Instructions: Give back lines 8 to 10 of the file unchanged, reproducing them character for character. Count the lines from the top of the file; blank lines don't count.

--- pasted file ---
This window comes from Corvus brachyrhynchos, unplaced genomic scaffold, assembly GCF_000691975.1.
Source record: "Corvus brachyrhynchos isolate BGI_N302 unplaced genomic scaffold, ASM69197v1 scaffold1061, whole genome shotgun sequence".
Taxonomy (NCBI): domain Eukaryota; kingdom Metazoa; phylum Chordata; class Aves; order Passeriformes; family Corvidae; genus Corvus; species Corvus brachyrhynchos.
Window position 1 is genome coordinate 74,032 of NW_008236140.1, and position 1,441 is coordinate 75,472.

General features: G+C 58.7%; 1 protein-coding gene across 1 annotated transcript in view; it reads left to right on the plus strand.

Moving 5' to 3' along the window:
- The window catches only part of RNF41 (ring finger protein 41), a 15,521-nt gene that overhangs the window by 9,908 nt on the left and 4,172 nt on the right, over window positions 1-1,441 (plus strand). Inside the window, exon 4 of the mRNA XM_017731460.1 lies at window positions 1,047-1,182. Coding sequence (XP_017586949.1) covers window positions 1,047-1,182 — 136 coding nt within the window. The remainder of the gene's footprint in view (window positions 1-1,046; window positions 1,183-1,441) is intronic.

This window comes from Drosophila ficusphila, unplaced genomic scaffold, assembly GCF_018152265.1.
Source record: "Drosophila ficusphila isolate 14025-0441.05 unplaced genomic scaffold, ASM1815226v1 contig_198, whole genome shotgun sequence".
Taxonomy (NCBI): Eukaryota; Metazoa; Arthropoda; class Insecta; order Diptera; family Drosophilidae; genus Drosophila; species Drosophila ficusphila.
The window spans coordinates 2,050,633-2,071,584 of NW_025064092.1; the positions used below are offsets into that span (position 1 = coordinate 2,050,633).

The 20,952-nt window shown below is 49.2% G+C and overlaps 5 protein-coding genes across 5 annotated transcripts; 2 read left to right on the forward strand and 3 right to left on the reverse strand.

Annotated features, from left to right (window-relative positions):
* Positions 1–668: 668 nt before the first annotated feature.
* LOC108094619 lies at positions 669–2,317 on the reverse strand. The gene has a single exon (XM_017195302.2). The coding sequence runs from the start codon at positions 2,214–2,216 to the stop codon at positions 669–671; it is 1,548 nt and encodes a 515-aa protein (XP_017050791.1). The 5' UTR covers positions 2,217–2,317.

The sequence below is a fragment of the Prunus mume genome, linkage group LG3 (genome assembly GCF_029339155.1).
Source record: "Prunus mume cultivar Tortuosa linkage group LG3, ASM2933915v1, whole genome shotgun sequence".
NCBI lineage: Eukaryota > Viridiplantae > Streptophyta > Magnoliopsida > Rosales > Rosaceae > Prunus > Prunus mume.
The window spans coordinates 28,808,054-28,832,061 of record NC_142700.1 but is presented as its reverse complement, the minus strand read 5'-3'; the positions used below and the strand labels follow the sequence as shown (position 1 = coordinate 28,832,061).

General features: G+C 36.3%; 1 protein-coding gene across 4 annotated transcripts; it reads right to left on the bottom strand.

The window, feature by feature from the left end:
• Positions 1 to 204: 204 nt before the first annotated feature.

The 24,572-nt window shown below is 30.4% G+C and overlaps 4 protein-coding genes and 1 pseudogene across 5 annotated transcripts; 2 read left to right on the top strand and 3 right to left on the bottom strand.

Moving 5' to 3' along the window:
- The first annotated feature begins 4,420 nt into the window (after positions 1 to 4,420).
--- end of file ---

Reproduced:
This window comes from Drosophila ficusphila, unplaced genomic scaffold, assembly GCF_018152265.1.
Source record: "Drosophila ficusphila isolate 14025-0441.05 unplaced genomic scaffold, ASM1815226v1 contig_198, whole genome shotgun sequence".
Taxonomy (NCBI): Eukaryota; Metazoa; Arthropoda; class Insecta; order Diptera; family Drosophilidae; genus Drosophila; species Drosophila ficusphila.